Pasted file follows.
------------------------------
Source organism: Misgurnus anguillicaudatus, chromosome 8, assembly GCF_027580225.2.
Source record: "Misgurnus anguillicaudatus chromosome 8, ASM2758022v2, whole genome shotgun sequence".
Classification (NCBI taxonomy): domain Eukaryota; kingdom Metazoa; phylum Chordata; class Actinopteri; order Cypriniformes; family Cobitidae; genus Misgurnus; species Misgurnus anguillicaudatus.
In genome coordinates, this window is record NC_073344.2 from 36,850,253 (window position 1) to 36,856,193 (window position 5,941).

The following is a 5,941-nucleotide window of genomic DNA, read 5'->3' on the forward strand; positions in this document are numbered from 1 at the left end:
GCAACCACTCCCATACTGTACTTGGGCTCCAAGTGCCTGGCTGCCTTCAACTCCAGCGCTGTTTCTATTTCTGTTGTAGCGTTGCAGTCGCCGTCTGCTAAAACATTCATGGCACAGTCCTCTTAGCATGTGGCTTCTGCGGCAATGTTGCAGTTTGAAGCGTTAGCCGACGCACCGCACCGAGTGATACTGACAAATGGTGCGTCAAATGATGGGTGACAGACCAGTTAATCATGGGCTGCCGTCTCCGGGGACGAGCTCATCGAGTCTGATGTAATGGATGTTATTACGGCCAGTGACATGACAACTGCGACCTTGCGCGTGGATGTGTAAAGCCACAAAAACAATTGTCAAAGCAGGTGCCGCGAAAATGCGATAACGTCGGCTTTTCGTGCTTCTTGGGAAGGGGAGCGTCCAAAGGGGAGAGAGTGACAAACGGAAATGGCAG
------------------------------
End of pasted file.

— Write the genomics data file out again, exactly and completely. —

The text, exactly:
Source organism: Misgurnus anguillicaudatus, chromosome 8, assembly GCF_027580225.2.
Source record: "Misgurnus anguillicaudatus chromosome 8, ASM2758022v2, whole genome shotgun sequence".
Classification (NCBI taxonomy): domain Eukaryota; kingdom Metazoa; phylum Chordata; class Actinopteri; order Cypriniformes; family Cobitidae; genus Misgurnus; species Misgurnus anguillicaudatus.
In genome coordinates, this window is record NC_073344.2 from 36,850,253 (window position 1) to 36,856,193 (window position 5,941).

The following is a 5,941-nucleotide window of genomic DNA, read 5'->3' on the forward strand; positions in this document are numbered from 1 at the left end:
GCAACCACTCCCATACTGTACTTGGGCTCCAAGTGCCTGGCTGCCTTCAACTCCAGCGCTGTTTCTATTTCTGTTGTAGCGTTGCAGTCGCCGTCTGCTAAAACATTCATGGCACAGTCCTCTTAGCATGTGGCTTCTGCGGCAATGTTGCAGTTTGAAGCGTTAGCCGACGCACCGCACCGAGTGATACTGACAAATGGTGCGTCAAATGATGGGTGACAGACCAGTTAATCATGGGCTGCCGTCTCCGGGGACGAGCTCATCGAGTCTGATGTAATGGATGTTATTACGGCCAGTGACATGACAACTGCGACCTTGCGCGTGGATGTGTAAAGCCACAAAAACAATTGTCAAAGCAGGTGCCGCGAAAATGCGATAACGTCGGCTTTTCGTGCTTCTTGGGAAGGGGAGCGTCCAAAGGGGAGAGAGTGACAAACGGAAATGGCAG